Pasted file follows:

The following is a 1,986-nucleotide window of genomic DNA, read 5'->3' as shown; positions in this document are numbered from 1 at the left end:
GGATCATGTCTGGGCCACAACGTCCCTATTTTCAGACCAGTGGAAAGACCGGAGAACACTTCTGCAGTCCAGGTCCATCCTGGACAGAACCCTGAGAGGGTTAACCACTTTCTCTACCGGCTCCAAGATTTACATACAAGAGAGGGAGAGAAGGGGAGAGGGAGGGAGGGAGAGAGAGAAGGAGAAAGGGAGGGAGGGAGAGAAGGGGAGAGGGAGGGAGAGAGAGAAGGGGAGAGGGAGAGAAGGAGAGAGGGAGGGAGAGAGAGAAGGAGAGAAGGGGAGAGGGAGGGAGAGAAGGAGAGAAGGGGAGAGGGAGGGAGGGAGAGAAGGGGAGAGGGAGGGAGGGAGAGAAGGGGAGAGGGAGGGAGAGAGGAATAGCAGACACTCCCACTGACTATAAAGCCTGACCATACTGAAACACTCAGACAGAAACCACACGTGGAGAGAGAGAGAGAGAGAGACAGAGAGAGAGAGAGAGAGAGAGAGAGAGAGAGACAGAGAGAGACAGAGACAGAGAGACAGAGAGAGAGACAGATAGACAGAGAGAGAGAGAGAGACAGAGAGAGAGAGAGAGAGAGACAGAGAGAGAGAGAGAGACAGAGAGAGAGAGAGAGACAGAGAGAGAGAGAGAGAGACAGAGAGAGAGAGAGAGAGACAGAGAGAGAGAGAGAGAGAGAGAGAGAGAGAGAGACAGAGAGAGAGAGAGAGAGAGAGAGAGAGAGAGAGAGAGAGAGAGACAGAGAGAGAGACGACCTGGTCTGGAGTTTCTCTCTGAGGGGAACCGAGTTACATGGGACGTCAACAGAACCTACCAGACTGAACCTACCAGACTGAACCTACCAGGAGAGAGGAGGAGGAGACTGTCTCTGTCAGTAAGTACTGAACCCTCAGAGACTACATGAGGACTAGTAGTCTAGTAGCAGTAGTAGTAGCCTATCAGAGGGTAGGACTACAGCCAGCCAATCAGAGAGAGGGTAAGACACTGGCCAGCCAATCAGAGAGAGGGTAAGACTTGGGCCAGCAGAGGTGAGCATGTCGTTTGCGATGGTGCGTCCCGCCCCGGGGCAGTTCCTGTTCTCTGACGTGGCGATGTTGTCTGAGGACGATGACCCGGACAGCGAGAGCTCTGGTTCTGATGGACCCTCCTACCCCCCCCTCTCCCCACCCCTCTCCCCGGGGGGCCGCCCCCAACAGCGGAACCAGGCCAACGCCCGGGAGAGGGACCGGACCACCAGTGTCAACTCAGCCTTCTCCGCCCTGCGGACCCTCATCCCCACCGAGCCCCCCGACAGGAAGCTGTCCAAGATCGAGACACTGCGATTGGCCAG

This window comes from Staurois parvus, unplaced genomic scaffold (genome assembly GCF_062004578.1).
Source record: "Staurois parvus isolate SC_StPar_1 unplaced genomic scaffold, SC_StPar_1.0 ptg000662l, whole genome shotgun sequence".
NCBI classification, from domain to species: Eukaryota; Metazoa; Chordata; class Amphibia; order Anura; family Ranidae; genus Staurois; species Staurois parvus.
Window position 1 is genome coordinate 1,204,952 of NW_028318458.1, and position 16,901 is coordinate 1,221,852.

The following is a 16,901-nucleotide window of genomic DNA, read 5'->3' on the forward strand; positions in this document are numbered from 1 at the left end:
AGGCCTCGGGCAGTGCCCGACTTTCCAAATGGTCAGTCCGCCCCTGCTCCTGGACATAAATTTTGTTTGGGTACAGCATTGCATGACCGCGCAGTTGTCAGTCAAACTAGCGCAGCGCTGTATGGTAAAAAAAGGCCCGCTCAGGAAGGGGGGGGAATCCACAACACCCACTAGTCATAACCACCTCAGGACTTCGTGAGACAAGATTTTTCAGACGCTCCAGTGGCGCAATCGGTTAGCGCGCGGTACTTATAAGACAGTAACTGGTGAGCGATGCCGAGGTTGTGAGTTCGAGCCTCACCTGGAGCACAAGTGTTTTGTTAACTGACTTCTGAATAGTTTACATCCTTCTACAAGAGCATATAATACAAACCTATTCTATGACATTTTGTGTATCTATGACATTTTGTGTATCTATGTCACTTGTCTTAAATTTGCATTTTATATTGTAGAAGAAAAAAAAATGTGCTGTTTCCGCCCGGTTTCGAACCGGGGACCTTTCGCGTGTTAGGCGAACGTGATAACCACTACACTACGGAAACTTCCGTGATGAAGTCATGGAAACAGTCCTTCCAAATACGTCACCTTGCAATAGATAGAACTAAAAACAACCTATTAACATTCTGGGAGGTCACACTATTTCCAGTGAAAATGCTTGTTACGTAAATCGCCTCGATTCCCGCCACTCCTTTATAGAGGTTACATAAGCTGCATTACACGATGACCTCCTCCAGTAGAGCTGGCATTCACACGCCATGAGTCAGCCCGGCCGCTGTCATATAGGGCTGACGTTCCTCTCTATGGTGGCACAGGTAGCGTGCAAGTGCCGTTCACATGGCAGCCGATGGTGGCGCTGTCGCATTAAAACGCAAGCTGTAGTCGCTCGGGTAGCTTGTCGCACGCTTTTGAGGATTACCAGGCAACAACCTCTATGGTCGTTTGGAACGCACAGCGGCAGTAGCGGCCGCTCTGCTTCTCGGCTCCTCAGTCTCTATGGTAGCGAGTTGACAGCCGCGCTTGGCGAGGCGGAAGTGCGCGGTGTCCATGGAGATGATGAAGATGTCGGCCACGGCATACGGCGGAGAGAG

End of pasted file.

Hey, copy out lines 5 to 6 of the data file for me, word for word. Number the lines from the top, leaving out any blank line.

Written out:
NCBI classification, from domain to species: Eukaryota; Metazoa; Chordata; class Amphibia; order Anura; family Ranidae; genus Staurois; species Staurois parvus.
Window position 1 is genome coordinate 1,204,952 of NW_028318458.1, and position 16,901 is coordinate 1,221,852.